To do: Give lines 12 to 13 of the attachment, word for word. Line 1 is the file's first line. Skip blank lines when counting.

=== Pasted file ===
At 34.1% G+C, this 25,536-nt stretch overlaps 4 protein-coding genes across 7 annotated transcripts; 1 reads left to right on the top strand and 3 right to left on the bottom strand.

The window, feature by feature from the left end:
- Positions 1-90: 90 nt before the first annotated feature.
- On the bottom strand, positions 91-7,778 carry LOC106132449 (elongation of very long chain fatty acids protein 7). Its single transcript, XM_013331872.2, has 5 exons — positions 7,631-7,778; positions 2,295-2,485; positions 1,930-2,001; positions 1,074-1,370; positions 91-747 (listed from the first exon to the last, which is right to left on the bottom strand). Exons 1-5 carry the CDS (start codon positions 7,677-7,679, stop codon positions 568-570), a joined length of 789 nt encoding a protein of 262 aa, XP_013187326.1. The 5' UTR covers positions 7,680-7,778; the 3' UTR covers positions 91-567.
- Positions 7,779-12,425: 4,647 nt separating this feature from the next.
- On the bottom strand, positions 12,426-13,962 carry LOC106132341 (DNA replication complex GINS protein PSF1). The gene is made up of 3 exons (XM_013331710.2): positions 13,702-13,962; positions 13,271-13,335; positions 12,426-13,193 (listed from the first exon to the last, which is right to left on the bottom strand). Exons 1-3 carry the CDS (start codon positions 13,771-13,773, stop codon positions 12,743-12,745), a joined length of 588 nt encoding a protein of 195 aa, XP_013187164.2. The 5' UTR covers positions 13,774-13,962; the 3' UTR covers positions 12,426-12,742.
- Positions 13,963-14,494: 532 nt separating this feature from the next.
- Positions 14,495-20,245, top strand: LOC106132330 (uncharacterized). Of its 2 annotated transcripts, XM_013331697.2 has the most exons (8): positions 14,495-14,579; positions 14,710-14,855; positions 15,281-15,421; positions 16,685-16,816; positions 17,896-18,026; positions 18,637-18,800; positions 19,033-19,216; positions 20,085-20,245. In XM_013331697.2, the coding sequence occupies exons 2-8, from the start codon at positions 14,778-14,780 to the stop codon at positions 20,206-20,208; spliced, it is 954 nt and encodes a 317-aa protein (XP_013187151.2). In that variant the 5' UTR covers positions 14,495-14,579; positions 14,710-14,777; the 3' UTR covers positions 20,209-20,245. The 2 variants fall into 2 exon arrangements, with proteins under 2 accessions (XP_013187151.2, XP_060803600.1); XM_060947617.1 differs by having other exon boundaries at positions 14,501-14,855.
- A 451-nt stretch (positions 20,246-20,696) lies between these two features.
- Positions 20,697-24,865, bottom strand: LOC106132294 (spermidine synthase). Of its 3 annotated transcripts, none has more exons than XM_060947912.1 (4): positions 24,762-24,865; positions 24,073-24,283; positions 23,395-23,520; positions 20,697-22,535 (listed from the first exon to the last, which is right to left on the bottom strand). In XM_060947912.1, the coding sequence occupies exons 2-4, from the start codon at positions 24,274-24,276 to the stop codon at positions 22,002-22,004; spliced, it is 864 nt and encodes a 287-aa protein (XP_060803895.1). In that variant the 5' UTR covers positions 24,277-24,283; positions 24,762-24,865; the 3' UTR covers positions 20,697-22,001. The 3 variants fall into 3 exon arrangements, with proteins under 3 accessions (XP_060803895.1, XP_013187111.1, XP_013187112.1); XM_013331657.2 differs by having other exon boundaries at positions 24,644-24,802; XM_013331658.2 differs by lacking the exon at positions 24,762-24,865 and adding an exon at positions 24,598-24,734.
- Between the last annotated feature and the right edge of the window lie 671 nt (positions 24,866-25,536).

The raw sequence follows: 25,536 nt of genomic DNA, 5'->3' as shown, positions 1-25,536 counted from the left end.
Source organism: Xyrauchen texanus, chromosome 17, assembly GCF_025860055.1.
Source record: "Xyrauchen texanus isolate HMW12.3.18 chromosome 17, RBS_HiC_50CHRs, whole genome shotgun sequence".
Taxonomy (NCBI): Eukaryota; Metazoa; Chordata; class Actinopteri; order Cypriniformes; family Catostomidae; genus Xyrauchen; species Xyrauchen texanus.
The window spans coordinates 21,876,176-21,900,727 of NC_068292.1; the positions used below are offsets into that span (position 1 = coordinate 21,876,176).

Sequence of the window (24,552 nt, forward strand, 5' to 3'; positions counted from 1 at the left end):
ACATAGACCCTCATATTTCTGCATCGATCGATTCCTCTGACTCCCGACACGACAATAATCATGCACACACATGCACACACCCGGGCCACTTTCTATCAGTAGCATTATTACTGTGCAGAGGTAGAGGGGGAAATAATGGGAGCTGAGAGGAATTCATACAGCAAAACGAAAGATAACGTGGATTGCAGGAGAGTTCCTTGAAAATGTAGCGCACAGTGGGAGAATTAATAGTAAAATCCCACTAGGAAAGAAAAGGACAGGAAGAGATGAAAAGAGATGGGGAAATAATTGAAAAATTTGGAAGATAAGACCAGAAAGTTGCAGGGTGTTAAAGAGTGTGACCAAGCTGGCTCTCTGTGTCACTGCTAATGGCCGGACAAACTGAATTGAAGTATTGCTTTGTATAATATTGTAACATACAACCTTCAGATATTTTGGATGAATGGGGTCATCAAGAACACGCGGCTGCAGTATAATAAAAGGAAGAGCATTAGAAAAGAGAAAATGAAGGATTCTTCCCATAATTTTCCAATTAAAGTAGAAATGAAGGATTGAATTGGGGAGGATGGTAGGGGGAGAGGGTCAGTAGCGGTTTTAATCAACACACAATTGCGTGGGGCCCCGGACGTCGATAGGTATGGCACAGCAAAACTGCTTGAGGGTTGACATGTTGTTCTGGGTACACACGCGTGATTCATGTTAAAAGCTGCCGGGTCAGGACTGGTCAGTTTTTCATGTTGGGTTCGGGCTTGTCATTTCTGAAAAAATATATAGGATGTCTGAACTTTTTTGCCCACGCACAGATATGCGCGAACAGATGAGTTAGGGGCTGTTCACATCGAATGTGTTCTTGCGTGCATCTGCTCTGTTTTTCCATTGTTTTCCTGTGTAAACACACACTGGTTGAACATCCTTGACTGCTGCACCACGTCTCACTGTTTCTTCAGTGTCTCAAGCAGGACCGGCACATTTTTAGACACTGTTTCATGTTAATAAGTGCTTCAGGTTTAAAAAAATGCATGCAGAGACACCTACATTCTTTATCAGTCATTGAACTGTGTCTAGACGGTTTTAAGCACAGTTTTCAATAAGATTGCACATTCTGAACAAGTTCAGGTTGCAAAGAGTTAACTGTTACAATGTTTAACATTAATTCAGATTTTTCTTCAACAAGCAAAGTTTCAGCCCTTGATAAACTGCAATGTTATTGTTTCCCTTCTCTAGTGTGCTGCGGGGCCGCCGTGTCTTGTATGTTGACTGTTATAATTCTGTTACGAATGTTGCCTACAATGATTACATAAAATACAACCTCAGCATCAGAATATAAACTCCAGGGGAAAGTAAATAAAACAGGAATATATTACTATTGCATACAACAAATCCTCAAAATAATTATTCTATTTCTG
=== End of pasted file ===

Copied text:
The raw sequence follows: 25,536 nt of genomic DNA, 5'->3' as shown, positions 1-25,536 counted from the left end.
Source organism: Xyrauchen texanus, chromosome 17, assembly GCF_025860055.1.